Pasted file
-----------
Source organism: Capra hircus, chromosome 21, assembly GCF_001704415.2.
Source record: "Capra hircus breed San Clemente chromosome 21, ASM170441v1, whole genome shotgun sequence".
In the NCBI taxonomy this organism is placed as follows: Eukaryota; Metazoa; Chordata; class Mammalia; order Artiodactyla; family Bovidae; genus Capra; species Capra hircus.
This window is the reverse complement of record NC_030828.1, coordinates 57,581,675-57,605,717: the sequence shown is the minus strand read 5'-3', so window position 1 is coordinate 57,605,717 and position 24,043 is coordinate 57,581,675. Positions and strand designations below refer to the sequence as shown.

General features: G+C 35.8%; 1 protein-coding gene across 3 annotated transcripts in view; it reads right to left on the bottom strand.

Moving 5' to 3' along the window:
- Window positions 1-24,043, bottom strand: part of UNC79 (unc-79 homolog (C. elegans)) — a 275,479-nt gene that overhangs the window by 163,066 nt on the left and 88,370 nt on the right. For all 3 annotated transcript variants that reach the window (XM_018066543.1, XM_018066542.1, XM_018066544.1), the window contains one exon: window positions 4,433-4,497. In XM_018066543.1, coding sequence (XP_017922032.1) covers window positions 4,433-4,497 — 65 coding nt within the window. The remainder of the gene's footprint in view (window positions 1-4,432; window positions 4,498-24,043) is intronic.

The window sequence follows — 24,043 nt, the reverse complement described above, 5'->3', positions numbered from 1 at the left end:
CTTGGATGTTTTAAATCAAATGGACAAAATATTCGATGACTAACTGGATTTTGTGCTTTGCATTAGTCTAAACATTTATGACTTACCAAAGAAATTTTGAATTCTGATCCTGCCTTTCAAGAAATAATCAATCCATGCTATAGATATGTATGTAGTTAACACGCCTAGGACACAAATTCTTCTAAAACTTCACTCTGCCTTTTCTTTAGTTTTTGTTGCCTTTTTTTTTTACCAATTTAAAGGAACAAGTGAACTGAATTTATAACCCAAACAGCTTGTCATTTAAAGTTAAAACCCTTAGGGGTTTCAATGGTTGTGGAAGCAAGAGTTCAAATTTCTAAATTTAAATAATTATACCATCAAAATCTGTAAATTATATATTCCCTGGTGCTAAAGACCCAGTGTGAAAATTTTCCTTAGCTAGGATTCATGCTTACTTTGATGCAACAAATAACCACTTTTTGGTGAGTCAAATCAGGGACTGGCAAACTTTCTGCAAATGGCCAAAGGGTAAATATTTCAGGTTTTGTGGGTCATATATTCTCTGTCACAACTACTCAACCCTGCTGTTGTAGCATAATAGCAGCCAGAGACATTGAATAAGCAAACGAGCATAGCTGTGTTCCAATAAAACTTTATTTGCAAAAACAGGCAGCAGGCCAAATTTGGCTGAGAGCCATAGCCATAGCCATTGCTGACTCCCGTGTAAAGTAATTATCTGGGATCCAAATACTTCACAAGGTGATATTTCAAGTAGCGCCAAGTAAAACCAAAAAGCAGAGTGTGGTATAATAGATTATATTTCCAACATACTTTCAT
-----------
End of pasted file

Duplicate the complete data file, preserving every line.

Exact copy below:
Source organism: Capra hircus, chromosome 21, assembly GCF_001704415.2.
Source record: "Capra hircus breed San Clemente chromosome 21, ASM170441v1, whole genome shotgun sequence".
In the NCBI taxonomy this organism is placed as follows: Eukaryota; Metazoa; Chordata; class Mammalia; order Artiodactyla; family Bovidae; genus Capra; species Capra hircus.
This window is the reverse complement of record NC_030828.1, coordinates 57,581,675-57,605,717: the sequence shown is the minus strand read 5'-3', so window position 1 is coordinate 57,605,717 and position 24,043 is coordinate 57,581,675. Positions and strand designations below refer to the sequence as shown.

General features: G+C 35.8%; 1 protein-coding gene across 3 annotated transcripts in view; it reads right to left on the bottom strand.

Moving 5' to 3' along the window:
- Window positions 1-24,043, bottom strand: part of UNC79 (unc-79 homolog (C. elegans)) — a 275,479-nt gene that overhangs the window by 163,066 nt on the left and 88,370 nt on the right. For all 3 annotated transcript variants that reach the window (XM_018066543.1, XM_018066542.1, XM_018066544.1), the window contains one exon: window positions 4,433-4,497. In XM_018066543.1, coding sequence (XP_017922032.1) covers window positions 4,433-4,497 — 65 coding nt within the window. The remainder of the gene's footprint in view (window positions 1-4,432; window positions 4,498-24,043) is intronic.

The window sequence follows — 24,043 nt, the reverse complement described above, 5'->3', positions numbered from 1 at the left end:
CTTGGATGTTTTAAATCAAATGGACAAAATATTCGATGACTAACTGGATTTTGTGCTTTGCATTAGTCTAAACATTTATGACTTACCAAAGAAATTTTGAATTCTGATCCTGCCTTTCAAGAAATAATCAATCCATGCTATAGATATGTATGTAGTTAACACGCCTAGGACACAAATTCTTCTAAAACTTCACTCTGCCTTTTCTTTAGTTTTTGTTGCCTTTTTTTTTTACCAATTTAAAGGAACAAGTGAACTGAATTTATAACCCAAACAGCTTGTCATTTAAAGTTAAAACCCTTAGGGGTTTCAATGGTTGTGGAAGCAAGAGTTCAAATTTCTAAATTTAAATAATTATACCATCAAAATCTGTAAATTATATATTCCCTGGTGCTAAAGACCCAGTGTGAAAATTTTCCTTAGCTAGGATTCATGCTTACTTTGATGCAACAAATAACCACTTTTTGGTGAGTCAAATCAGGGACTGGCAAACTTTCTGCAAATGGCCAAAGGGTAAATATTTCAGGTTTTGTGGGTCATATATTCTCTGTCACAACTACTCAACCCTGCTGTTGTAGCATAATAGCAGCCAGAGACATTGAATAAGCAAACGAGCATAGCTGTGTTCCAATAAAACTTTATTTGCAAAAACAGGCAGCAGGCCAAATTTGGCTGAGAGCCATAGCCATAGCCATTGCTGACTCCCGTGTAAAGTAATTATCTGGGATCCAAATACTTCACAAGGTGATATTTCAAGTAGCGCCAAGTAAAACCAAAAAGCAGAGTGTGGTATAATAGATTATATTTCCAACATACTTTCAT